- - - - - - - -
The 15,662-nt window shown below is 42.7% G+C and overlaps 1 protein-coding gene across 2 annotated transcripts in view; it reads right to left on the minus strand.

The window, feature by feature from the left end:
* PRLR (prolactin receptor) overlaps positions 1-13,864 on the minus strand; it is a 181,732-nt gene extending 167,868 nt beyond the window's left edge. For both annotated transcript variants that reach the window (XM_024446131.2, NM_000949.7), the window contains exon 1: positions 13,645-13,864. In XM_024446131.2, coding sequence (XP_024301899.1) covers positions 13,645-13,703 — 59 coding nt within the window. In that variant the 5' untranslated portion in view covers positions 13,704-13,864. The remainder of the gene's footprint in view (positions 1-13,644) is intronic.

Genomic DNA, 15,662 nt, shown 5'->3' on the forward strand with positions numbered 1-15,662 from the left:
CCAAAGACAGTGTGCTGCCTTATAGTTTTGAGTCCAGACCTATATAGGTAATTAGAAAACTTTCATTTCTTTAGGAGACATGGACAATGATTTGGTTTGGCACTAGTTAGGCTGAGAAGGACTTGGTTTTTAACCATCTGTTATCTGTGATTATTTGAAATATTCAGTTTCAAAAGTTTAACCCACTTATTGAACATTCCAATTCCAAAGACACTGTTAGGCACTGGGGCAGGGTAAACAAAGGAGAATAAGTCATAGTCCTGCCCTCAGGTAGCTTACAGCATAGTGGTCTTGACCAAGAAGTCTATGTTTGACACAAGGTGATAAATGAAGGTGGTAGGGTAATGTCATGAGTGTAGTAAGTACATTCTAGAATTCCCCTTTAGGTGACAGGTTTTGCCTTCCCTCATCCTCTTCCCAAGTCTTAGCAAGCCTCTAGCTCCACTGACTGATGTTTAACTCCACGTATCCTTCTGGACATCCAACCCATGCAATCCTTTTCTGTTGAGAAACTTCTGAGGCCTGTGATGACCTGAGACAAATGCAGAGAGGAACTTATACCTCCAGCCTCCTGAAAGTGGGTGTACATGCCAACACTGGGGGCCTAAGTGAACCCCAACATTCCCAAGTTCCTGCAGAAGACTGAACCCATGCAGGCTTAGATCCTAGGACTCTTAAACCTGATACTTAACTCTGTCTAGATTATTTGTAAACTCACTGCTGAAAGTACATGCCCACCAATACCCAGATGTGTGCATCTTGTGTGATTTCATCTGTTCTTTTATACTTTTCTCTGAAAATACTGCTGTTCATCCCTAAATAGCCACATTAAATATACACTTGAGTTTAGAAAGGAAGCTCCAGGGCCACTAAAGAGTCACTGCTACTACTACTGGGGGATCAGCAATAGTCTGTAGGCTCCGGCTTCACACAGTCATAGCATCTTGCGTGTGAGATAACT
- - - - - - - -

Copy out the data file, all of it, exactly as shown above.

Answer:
The 15,662-nt window shown below is 42.7% G+C and overlaps 1 protein-coding gene across 2 annotated transcripts in view; it reads right to left on the minus strand.

The window, feature by feature from the left end:
* PRLR (prolactin receptor) overlaps positions 1-13,864 on the minus strand; it is a 181,732-nt gene extending 167,868 nt beyond the window's left edge. For both annotated transcript variants that reach the window (XM_024446131.2, NM_000949.7), the window contains exon 1: positions 13,645-13,864. In XM_024446131.2, coding sequence (XP_024301899.1) covers positions 13,645-13,703 — 59 coding nt within the window. In that variant the 5' untranslated portion in view covers positions 13,704-13,864. The remainder of the gene's footprint in view (positions 1-13,644) is intronic.

Genomic DNA, 15,662 nt, shown 5'->3' on the forward strand with positions numbered 1-15,662 from the left:
CCAAAGACAGTGTGCTGCCTTATAGTTTTGAGTCCAGACCTATATAGGTAATTAGAAAACTTTCATTTCTTTAGGAGACATGGACAATGATTTGGTTTGGCACTAGTTAGGCTGAGAAGGACTTGGTTTTTAACCATCTGTTATCTGTGATTATTTGAAATATTCAGTTTCAAAAGTTTAACCCACTTATTGAACATTCCAATTCCAAAGACACTGTTAGGCACTGGGGCAGGGTAAACAAAGGAGAATAAGTCATAGTCCTGCCCTCAGGTAGCTTACAGCATAGTGGTCTTGACCAAGAAGTCTATGTTTGACACAAGGTGATAAATGAAGGTGGTAGGGTAATGTCATGAGTGTAGTAAGTACATTCTAGAATTCCCCTTTAGGTGACAGGTTTTGCCTTCCCTCATCCTCTTCCCAAGTCTTAGCAAGCCTCTAGCTCCACTGACTGATGTTTAACTCCACGTATCCTTCTGGACATCCAACCCATGCAATCCTTTTCTGTTGAGAAACTTCTGAGGCCTGTGATGACCTGAGACAAATGCAGAGAGGAACTTATACCTCCAGCCTCCTGAAAGTGGGTGTACATGCCAACACTGGGGGCCTAAGTGAACCCCAACATTCCCAAGTTCCTGCAGAAGACTGAACCCATGCAGGCTTAGATCCTAGGACTCTTAAACCTGATACTTAACTCTGTCTAGATTATTTGTAAACTCACTGCTGAAAGTACATGCCCACCAATACCCAGATGTGTGCATCTTGTGTGATTTCATCTGTTCTTTTATACTTTTCTCTGAAAATACTGCTGTTCATCCCTAAATAGCCACATTAAATATACACTTGAGTTTAGAAAGGAAGCTCCAGGGCCACTAAAGAGTCACTGCTACTACTACTGGGGGATCAGCAATAGTCTGTAGGCTCCGGCTTCACACAGTCATAGCATCTTGCGTGTGAGATAACT